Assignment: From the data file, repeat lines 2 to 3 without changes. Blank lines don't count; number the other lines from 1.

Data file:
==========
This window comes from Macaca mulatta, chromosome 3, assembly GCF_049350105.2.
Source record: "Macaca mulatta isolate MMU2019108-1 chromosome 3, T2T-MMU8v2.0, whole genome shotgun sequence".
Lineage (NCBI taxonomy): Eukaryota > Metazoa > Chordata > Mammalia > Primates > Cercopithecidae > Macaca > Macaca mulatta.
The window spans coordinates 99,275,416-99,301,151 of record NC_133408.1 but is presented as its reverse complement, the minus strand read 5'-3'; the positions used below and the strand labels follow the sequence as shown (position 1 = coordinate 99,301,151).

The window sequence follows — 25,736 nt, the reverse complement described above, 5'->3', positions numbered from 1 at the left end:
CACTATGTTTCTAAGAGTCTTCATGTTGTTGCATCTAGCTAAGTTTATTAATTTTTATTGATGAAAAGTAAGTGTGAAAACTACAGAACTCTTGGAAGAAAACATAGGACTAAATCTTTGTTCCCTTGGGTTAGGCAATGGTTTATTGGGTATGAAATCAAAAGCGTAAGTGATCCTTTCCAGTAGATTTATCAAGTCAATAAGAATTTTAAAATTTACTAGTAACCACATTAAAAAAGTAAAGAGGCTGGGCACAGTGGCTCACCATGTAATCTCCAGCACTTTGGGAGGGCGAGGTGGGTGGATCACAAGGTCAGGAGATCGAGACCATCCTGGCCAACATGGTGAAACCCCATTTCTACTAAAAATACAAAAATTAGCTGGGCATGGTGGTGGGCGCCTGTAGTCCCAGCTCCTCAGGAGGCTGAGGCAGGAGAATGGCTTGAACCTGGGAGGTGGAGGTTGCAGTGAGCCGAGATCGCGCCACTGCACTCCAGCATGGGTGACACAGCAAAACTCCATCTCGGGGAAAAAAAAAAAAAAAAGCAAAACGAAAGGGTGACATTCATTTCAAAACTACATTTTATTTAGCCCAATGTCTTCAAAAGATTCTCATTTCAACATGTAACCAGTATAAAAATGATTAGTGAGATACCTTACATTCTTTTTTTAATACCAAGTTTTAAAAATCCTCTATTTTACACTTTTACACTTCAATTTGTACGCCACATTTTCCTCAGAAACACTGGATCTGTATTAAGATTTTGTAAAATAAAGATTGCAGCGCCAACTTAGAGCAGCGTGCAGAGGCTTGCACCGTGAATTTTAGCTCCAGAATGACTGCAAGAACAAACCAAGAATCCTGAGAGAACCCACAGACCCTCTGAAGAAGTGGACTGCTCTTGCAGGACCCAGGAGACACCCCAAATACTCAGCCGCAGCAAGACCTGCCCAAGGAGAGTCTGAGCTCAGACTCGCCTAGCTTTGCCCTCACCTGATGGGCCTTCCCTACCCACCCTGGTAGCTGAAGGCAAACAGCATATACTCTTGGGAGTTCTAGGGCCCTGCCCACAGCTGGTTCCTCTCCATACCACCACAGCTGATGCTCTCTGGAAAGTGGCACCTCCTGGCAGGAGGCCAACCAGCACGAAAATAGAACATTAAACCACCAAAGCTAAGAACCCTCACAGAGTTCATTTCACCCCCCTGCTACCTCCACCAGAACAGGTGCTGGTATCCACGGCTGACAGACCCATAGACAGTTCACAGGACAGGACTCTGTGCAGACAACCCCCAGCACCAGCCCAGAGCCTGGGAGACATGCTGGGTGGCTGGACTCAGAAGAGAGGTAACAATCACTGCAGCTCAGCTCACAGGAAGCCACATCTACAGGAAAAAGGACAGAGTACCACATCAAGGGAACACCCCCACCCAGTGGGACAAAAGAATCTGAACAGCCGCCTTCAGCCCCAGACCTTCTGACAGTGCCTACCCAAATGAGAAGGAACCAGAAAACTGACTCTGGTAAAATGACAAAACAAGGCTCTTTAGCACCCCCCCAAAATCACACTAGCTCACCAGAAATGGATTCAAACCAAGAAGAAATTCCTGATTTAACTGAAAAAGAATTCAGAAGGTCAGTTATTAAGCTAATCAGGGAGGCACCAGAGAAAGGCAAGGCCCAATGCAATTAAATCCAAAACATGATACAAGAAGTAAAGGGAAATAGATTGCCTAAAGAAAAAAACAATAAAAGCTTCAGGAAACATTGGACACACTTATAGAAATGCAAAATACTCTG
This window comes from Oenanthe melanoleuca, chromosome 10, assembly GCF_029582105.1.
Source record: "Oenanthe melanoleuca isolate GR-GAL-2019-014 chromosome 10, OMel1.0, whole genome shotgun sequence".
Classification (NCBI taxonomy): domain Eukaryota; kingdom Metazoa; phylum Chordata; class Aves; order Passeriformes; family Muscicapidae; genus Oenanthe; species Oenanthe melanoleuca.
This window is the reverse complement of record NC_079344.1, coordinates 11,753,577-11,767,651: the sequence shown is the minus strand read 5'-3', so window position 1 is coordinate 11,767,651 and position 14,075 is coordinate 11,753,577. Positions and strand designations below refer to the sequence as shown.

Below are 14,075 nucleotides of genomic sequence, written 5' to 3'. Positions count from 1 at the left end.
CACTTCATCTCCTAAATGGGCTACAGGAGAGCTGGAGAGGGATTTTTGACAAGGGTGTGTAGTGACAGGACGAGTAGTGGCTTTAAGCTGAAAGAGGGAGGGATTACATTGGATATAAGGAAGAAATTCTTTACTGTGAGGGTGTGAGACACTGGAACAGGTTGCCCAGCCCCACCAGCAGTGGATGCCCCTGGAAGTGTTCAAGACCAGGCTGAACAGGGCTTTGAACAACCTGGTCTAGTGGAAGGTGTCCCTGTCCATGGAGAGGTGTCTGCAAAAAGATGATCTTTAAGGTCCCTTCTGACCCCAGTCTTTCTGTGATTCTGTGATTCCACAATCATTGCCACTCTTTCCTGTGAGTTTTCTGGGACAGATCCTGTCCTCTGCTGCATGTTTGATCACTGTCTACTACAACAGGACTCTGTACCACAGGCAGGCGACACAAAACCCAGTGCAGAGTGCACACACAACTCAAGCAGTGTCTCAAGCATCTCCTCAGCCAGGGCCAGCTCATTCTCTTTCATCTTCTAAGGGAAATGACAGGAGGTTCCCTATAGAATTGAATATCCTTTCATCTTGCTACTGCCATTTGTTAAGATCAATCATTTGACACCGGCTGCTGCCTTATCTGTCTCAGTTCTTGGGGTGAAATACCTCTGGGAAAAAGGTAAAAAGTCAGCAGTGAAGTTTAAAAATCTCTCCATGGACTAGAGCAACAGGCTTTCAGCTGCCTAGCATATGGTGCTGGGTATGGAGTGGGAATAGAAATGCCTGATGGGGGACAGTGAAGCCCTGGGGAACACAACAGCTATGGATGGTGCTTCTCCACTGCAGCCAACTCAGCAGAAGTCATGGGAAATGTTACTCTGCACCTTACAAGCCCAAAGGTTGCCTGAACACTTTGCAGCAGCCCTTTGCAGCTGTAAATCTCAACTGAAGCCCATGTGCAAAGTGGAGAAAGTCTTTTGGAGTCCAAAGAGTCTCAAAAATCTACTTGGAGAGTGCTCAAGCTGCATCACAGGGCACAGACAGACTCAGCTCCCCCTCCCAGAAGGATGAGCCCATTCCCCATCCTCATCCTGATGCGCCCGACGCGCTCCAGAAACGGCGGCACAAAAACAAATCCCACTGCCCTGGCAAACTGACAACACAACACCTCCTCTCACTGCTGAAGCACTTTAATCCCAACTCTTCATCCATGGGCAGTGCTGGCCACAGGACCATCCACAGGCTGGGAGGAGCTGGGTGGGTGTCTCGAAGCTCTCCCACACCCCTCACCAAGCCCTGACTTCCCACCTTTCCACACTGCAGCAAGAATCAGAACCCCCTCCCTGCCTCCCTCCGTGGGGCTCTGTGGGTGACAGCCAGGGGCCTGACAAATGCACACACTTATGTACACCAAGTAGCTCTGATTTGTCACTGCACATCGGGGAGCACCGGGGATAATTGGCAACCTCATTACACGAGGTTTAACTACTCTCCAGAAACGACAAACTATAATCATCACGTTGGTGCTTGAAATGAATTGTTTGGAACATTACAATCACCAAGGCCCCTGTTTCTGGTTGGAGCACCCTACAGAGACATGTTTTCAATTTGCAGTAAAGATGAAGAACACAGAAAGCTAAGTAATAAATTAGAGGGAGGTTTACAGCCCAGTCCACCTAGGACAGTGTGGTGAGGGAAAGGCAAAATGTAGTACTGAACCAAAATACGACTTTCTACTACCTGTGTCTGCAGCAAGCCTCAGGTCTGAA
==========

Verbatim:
Source record: "Macaca mulatta isolate MMU2019108-1 chromosome 3, T2T-MMU8v2.0, whole genome shotgun sequence".
Lineage (NCBI taxonomy): Eukaryota > Metazoa > Chordata > Mammalia > Primates > Cercopithecidae > Macaca > Macaca mulatta.